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Brian Greene writes short stories, personal essays, and reviews and articles of/on books, music, and film. His work has appeared in 25+ publications since 2008. His pieces on crime fiction have also been published by Noir Originals, Crime Time, Paperback Parade, The Life Sentence, Stark House Press, and Mulholland Books. Brian lives in Durham, North Carolina.

His writing blog can be found at: http://briangreenewriter.blogspot.com. Follow Brian on Twitter @greenes_circles

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1 comment
1. Fred Fitch
Speaking as somebody who loves both the hard-boiled and comic sides of Westlake (and he had others you might not have encountered yet), I think this is a classic. It's not meant to be realistic, anymore than A Midsummer Night's Dream, The Pickwick Papers, or a good Jeeves novel.

He's deliberately put all kinds of improbable devices in there (like a portable military laser just lying around in an army base warehouse) to clue us in we don't need to take all of it seriously, though Harry's personal issues are another matter. Nobody ever complains about this kind of thing when they go see an Indiana Jones movie.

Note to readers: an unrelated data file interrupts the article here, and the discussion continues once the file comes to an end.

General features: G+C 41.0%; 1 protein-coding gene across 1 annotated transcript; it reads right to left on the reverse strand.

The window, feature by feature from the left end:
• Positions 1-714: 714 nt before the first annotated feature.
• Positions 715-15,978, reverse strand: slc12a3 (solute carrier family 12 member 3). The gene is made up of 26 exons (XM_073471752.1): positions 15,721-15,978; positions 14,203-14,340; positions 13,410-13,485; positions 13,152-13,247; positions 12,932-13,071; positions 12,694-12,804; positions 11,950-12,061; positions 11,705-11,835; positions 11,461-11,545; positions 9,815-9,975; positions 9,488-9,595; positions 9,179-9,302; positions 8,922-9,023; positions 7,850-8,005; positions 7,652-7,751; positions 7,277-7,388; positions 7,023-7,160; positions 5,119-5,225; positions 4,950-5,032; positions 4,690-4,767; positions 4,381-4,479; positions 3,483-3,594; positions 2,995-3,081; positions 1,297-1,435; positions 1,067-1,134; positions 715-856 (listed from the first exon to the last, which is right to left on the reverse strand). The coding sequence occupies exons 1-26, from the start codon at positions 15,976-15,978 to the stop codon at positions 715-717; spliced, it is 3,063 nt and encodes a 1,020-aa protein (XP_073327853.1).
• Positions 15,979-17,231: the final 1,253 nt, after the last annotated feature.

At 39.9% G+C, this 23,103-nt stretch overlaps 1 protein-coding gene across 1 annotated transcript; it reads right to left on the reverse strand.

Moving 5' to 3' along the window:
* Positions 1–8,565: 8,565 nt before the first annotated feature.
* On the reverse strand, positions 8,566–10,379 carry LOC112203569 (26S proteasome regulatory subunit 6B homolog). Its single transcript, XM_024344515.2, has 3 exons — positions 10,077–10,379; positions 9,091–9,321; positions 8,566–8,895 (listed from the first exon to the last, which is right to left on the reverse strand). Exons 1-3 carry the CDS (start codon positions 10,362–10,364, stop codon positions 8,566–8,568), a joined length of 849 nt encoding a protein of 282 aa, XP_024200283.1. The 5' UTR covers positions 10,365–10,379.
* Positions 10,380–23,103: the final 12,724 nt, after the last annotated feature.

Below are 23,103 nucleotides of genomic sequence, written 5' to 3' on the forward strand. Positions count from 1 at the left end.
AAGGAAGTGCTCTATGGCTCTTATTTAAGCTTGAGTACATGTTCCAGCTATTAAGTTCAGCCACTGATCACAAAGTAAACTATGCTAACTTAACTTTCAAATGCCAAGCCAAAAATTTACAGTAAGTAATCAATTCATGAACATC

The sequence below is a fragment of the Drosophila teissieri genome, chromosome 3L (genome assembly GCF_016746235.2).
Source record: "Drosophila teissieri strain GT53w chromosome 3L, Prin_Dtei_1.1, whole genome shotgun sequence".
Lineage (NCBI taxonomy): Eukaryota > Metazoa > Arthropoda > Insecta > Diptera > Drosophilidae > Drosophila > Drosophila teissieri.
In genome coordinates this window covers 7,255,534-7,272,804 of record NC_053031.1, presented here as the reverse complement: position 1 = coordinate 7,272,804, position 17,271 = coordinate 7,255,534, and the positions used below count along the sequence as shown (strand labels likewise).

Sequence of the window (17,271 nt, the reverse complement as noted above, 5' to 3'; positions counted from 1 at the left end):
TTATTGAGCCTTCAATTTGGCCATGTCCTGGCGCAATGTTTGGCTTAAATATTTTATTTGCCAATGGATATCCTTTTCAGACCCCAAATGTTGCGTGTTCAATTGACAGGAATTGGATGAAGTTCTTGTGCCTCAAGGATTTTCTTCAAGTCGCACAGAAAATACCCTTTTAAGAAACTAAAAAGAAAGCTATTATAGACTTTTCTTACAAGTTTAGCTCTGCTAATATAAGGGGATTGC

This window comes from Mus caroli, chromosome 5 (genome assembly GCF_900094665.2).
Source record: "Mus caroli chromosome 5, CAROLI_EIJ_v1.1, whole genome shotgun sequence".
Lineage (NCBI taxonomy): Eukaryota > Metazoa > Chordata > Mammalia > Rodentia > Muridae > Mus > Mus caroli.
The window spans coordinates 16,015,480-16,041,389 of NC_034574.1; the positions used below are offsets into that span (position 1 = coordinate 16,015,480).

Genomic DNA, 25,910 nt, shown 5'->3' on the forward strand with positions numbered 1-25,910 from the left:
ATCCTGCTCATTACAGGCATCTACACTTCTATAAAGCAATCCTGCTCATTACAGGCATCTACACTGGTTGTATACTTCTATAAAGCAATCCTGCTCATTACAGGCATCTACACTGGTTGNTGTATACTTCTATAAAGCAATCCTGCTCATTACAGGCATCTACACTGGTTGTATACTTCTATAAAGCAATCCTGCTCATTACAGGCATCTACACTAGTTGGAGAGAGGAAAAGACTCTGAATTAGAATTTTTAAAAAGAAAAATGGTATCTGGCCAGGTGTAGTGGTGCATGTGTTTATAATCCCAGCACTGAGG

You have to go with it, but because people tend to know Westlake for one particular type of story, they get a bit put off when he goes in a different direction. I know many people who love the comic novels, and find the Parker stories too grim and bloody-minded. But those are fairly contrived themselves. Fiction is contrived by nature. It's just that we all don't see the same wires when we read it. It's the skill of the contriver that matters, and Westlake had few equals there.